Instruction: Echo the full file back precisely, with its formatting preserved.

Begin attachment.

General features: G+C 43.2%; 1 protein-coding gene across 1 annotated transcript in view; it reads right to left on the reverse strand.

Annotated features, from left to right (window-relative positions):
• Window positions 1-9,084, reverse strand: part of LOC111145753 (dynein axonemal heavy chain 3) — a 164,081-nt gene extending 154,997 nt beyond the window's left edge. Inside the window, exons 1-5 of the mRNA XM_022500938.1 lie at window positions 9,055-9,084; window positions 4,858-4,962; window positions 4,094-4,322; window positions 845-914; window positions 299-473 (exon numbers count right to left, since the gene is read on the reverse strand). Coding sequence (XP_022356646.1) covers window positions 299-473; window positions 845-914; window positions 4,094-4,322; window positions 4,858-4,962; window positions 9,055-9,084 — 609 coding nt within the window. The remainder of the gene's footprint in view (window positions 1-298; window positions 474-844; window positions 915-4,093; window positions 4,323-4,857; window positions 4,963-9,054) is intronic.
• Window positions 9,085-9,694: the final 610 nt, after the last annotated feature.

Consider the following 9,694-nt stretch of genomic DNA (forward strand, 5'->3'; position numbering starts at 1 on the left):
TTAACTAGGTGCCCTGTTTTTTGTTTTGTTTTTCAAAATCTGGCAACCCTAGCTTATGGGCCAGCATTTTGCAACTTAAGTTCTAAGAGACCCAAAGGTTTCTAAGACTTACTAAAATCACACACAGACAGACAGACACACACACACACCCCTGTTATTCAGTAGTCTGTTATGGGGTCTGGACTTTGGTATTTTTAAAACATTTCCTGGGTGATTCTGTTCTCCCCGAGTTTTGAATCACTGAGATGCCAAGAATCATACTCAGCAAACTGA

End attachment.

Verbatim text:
General features: G+C 43.2%; 1 protein-coding gene across 1 annotated transcript in view; it reads right to left on the reverse strand.

Annotated features, from left to right (window-relative positions):
• Window positions 1-9,084, reverse strand: part of LOC111145753 (dynein axonemal heavy chain 3) — a 164,081-nt gene extending 154,997 nt beyond the window's left edge. Inside the window, exons 1-5 of the mRNA XM_022500938.1 lie at window positions 9,055-9,084; window positions 4,858-4,962; window positions 4,094-4,322; window positions 845-914; window positions 299-473 (exon numbers count right to left, since the gene is read on the reverse strand). Coding sequence (XP_022356646.1) covers window positions 299-473; window positions 845-914; window positions 4,094-4,322; window positions 4,858-4,962; window positions 9,055-9,084 — 609 coding nt within the window. The remainder of the gene's footprint in view (window positions 1-298; window positions 474-844; window positions 915-4,093; window positions 4,323-4,857; window positions 4,963-9,054) is intronic.
• Window positions 9,085-9,694: the final 610 nt, after the last annotated feature.

Consider the following 9,694-nt stretch of genomic DNA (forward strand, 5'->3'; position numbering starts at 1 on the left):
TTAACTAGGTGCCCTGTTTTTTGTTTTGTTTTTCAAAATCTGGCAACCCTAGCTTATGGGCCAGCATTTTGCAACTTAAGTTCTAAGAGACCCAAAGGTTTCTAAGACTTACTAAAATCACACACAGACAGACAGACACACACACACACCCCTGTTATTCAGTAGTCTGTTATGGGGTCTGGACTTTGGTATTTTTAAAACATTTCCTGGGTGATTCTGTTCTCCCCGAGTTTTGAATCACTGAGATGCCAAGAATCATACTCAGCAAACTGA